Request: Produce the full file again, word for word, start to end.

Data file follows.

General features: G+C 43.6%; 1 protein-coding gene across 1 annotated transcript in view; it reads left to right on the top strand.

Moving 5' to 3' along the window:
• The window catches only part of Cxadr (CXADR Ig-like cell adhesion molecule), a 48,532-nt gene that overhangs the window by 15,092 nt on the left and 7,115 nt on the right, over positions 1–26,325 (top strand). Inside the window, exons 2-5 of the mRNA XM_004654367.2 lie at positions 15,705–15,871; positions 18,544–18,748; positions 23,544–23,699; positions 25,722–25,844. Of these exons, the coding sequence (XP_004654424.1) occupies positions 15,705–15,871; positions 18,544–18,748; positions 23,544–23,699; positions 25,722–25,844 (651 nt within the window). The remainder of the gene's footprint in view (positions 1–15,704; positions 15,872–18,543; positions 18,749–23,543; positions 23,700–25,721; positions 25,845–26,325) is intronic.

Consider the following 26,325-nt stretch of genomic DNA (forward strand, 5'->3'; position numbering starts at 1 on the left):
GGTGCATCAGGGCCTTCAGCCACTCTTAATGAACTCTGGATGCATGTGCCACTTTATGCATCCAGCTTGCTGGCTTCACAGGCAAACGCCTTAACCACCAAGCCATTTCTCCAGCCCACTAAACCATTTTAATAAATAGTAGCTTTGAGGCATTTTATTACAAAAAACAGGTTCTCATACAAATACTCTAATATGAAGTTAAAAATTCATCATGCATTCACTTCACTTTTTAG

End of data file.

General features: G+C 43.6%; 1 protein-coding gene across 1 annotated transcript in view; it reads left to right on the top strand.

Moving 5' to 3' along the window:
• The window catches only part of Cxadr (CXADR Ig-like cell adhesion molecule), a 48,532-nt gene that overhangs the window by 15,092 nt on the left and 7,115 nt on the right, over positions 1–26,325 (top strand). Inside the window, exons 2-5 of the mRNA XM_004654367.2 lie at positions 15,705–15,871; positions 18,544–18,748; positions 23,544–23,699; positions 25,722–25,844. Of these exons, the coding sequence (XP_004654424.1) occupies positions 15,705–15,871; positions 18,544–18,748; positions 23,544–23,699; positions 25,722–25,844 (651 nt within the window). The remainder of the gene's footprint in view (positions 1–15,704; positions 15,872–18,543; positions 18,749–23,543; positions 23,700–25,721; positions 25,845–26,325) is intronic.

Consider the following 26,325-nt stretch of genomic DNA (forward strand, 5'->3'; position numbering starts at 1 on the left):
GGTGCATCAGGGCCTTCAGCCACTCTTAATGAACTCTGGATGCATGTGCCACTTTATGCATCCAGCTTGCTGGCTTCACAGGCAAACGCCTTAACCACCAAGCCATTTCTCCAGCCCACTAAACCATTTTAATAAATAGTAGCTTTGAGGCATTTTATTACAAAAAACAGGTTCTCATACAAATACTCTAATATGAAGTTAAAAATTCATCATGCATTCACTTCACTTTTTAG